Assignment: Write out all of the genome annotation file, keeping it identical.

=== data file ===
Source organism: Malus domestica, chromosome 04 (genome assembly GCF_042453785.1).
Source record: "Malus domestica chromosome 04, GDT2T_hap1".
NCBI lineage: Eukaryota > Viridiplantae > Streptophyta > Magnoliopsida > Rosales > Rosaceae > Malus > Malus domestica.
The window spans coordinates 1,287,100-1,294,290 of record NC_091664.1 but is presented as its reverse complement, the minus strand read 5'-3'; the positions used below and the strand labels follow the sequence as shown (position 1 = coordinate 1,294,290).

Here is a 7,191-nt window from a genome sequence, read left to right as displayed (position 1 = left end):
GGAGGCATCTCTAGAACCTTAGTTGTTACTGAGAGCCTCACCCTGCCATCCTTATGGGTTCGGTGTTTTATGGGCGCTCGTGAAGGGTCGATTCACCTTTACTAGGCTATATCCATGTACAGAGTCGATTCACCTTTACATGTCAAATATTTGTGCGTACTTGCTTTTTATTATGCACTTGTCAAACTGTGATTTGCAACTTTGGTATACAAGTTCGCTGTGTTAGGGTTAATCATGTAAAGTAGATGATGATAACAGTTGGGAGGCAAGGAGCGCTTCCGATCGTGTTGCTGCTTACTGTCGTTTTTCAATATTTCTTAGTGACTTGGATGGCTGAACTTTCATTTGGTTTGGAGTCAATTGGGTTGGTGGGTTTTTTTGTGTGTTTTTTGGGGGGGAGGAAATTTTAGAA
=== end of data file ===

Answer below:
Source organism: Malus domestica, chromosome 04 (genome assembly GCF_042453785.1).
Source record: "Malus domestica chromosome 04, GDT2T_hap1".
NCBI lineage: Eukaryota > Viridiplantae > Streptophyta > Magnoliopsida > Rosales > Rosaceae > Malus > Malus domestica.
The window spans coordinates 1,287,100-1,294,290 of record NC_091664.1 but is presented as its reverse complement, the minus strand read 5'-3'; the positions used below and the strand labels follow the sequence as shown (position 1 = coordinate 1,294,290).

Here is a 7,191-nt window from a genome sequence, read left to right as displayed (position 1 = left end):
GGAGGCATCTCTAGAACCTTAGTTGTTACTGAGAGCCTCACCCTGCCATCCTTATGGGTTCGGTGTTTTATGGGCGCTCGTGAAGGGTCGATTCACCTTTACTAGGCTATATCCATGTACAGAGTCGATTCACCTTTACATGTCAAATATTTGTGCGTACTTGCTTTTTATTATGCACTTGTCAAACTGTGATTTGCAACTTTGGTATACAAGTTCGCTGTGTTAGGGTTAATCATGTAAAGTAGATGATGATAACAGTTGGGAGGCAAGGAGCGCTTCCGATCGTGTTGCTGCTTACTGTCGTTTTTCAATATTTCTTAGTGACTTGGATGGCTGAACTTTCATTTGGTTTGGAGTCAATTGGGTTGGTGGGTTTTTTTGTGTGTTTTTTGGGGGGGAGGAAATTTTAGAA